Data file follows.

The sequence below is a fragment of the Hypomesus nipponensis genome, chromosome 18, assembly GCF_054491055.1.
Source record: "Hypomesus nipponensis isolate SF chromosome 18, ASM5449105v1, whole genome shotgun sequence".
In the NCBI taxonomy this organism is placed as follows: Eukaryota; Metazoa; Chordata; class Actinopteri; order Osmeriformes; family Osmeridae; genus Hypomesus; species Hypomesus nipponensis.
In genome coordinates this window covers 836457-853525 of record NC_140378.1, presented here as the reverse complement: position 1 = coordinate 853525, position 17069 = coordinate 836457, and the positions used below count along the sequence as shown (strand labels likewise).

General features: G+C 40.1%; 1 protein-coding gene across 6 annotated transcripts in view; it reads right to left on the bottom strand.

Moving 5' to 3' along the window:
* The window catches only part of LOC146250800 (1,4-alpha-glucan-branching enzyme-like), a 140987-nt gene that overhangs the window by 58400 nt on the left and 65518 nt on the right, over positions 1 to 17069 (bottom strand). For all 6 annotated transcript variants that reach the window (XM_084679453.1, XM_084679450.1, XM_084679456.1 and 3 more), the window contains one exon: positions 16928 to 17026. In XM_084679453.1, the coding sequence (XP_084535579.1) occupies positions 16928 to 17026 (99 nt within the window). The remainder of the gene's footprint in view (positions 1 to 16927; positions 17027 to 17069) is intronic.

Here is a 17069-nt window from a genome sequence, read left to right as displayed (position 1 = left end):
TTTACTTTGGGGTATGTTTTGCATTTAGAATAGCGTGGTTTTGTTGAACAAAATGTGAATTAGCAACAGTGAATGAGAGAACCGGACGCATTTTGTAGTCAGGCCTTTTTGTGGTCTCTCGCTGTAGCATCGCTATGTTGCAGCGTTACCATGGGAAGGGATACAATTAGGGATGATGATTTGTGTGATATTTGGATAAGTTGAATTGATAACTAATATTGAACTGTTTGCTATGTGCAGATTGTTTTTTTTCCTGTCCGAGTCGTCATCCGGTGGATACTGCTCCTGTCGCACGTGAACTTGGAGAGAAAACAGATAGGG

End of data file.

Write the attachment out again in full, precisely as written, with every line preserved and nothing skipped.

The sequence below is a fragment of the Hypomesus nipponensis genome, chromosome 18, assembly GCF_054491055.1.
Source record: "Hypomesus nipponensis isolate SF chromosome 18, ASM5449105v1, whole genome shotgun sequence".
In the NCBI taxonomy this organism is placed as follows: Eukaryota; Metazoa; Chordata; class Actinopteri; order Osmeriformes; family Osmeridae; genus Hypomesus; species Hypomesus nipponensis.
In genome coordinates this window covers 836457-853525 of record NC_140378.1, presented here as the reverse complement: position 1 = coordinate 853525, position 17069 = coordinate 836457, and the positions used below count along the sequence as shown (strand labels likewise).

General features: G+C 40.1%; 1 protein-coding gene across 6 annotated transcripts in view; it reads right to left on the bottom strand.

Moving 5' to 3' along the window:
* The window catches only part of LOC146250800 (1,4-alpha-glucan-branching enzyme-like), a 140987-nt gene that overhangs the window by 58400 nt on the left and 65518 nt on the right, over positions 1 to 17069 (bottom strand). For all 6 annotated transcript variants that reach the window (XM_084679453.1, XM_084679450.1, XM_084679456.1 and 3 more), the window contains one exon: positions 16928 to 17026. In XM_084679453.1, the coding sequence (XP_084535579.1) occupies positions 16928 to 17026 (99 nt within the window). The remainder of the gene's footprint in view (positions 1 to 16927; positions 17027 to 17069) is intronic.

Here is a 17069-nt window from a genome sequence, read left to right as displayed (position 1 = left end):
TTTACTTTGGGGTATGTTTTGCATTTAGAATAGCGTGGTTTTGTTGAACAAAATGTGAATTAGCAACAGTGAATGAGAGAACCGGACGCATTTTGTAGTCAGGCCTTTTTGTGGTCTCTCGCTGTAGCATCGCTATGTTGCAGCGTTACCATGGGAAGGGATACAATTAGGGATGATGATTTGTGTGATATTTGGATAAGTTGAATTGATAACTAATATTGAACTGTTTGCTATGTGCAGATTGTTTTTTTTCCTGTCCGAGTCGTCATCCGGTGGATACTGCTCCTGTCGCACGTGAACTTGGAGAGAAAACAGATAGGG